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Sowing the seeds of the future - What GMOs really are and why you shouldn't be afraid.

MrElementDec 14, 2016, 5:31:09 AM
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As a species, we've domesticated and selectively bred animals and plants for our own benefit, and so have allowed those organisms to survive; we've changed the earth, for better or for worse, and have had a hand in breeding crops that have ensured our survival. One of the best examples of this is the wheat we find in our bread and pasta, so how did they come about?

Before I continue, I must first define a few things, because of the importance of genetics in the long history wheat in our past and present:

  • Every living thing on earth has a genetic code that defines characteristics at the species level and of the individual. For example, in humans: eye colour and sex are determined by specific genetic sequences.
  • These genetic sequences are found on chromosomes, which are more easily seen during cell division. Chromosomes are tightly wound bits of DNA that you inherit from your parents, and the amount you have is called ploidy. For example, (most) humans have 23 chromosomes that are paired, one set of 23 from mother and father, totalling 46 chromosomes. Therefore we are "diploid", displayed like this: 2n=2x=46.

  • Polyploidy refers to cells and organisms that contain more than two paired chromosomes, inherited from the parents. Sometimes one species may breed with another the offspring is called an allopolyploid.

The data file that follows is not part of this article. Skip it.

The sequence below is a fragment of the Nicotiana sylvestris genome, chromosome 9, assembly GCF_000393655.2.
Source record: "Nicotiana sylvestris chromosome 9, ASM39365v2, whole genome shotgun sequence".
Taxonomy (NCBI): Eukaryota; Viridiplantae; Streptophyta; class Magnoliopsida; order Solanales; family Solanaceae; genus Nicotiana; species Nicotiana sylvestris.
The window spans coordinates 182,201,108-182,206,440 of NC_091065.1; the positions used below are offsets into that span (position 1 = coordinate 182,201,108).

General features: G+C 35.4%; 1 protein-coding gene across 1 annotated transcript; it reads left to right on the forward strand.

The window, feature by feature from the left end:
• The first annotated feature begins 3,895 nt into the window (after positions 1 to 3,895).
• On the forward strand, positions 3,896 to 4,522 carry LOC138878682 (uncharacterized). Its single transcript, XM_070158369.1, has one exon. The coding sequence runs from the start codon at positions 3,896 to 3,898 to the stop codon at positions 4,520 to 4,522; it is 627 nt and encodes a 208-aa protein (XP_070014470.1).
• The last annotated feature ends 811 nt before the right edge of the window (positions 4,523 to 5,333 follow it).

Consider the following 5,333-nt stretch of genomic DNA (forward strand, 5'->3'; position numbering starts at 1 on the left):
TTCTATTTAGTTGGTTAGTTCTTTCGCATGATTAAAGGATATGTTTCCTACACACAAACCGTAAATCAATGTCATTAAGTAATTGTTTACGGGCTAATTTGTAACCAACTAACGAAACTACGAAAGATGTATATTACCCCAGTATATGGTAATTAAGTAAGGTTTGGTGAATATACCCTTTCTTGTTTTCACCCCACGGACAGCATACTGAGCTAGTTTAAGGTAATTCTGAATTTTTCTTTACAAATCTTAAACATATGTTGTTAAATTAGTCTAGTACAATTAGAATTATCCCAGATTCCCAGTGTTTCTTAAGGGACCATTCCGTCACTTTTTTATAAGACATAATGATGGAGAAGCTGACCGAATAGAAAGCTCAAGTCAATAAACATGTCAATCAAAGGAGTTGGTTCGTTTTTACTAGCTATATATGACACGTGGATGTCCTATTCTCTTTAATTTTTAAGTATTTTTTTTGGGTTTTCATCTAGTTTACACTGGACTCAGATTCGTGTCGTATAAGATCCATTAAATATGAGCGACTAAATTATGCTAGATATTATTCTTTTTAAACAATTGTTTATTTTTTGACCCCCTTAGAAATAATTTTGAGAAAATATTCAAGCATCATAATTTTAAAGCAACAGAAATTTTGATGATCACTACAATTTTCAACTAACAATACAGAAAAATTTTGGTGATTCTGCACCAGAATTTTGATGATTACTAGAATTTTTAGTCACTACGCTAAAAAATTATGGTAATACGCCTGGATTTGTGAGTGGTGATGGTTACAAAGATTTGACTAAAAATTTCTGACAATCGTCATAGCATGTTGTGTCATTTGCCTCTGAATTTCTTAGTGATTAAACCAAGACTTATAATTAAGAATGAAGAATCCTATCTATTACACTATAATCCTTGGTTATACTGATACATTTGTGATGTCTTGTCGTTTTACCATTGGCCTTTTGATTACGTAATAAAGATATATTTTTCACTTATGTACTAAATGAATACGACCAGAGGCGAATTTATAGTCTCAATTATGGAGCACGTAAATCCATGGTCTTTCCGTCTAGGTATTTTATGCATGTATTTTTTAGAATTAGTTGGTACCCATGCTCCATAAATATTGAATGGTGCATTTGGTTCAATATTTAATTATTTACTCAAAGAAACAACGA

• Mutations are random changes in the DNA sequence, due to many factors. I won't go to specific but these can result in characters that are lethal, beneficial or have no effect on the individual's ability to survive.

The History of Bread and Pasta Wheat

We must now cast our eyes to the Near East, ~9500 years ago where a mutation occurred in a wild Einkorn wheat (Triticum monococcum ssp. aegilopoides) giving rise to what is now referred to as Einkorn wheat (Triticum monococcum ssp. monococcum, 2n=2x=14). Domesticated Einkorn wheat possesses a mutation that supresses shattering, making it easier to harvest the wheat. The cultivation of Einkorn wheat dates back to ~9400 years ago and is now used as animal feed, primarily in Italy, Spain and Turkey the mountainous areas as an animal feed.

A precursor to the bread and pasta wheats, Triticum turgidum spp. diococcoides (2n=4x=28, AABB) arose as an allopolyploid when a while species of wheat (Triticum uratu, 2n=2x=14) and a closely related wild grass (Aegilopes speltoides; 2n=2x=14) bred to form the ancestor to the wheats we know and love.

Around 9000 years ago in the Fertile Crescent, a new wheat arose, called Emmer wheat (Triticum turgidum ssp. dicoccum; 2n=4x=28), which is a hulled wheat (the grains have no covering and exposes the whole seed) with much larger seeds than T. turgidum spp. dicoccoides. Emmer wheat was merely a stepping stone: about 7000 years ago, a mutation arose that allowed the grain to be free-threshing and a new species came about, called Durum wheat (T. turgidum ssp. durum) which is the wheat used for pasta.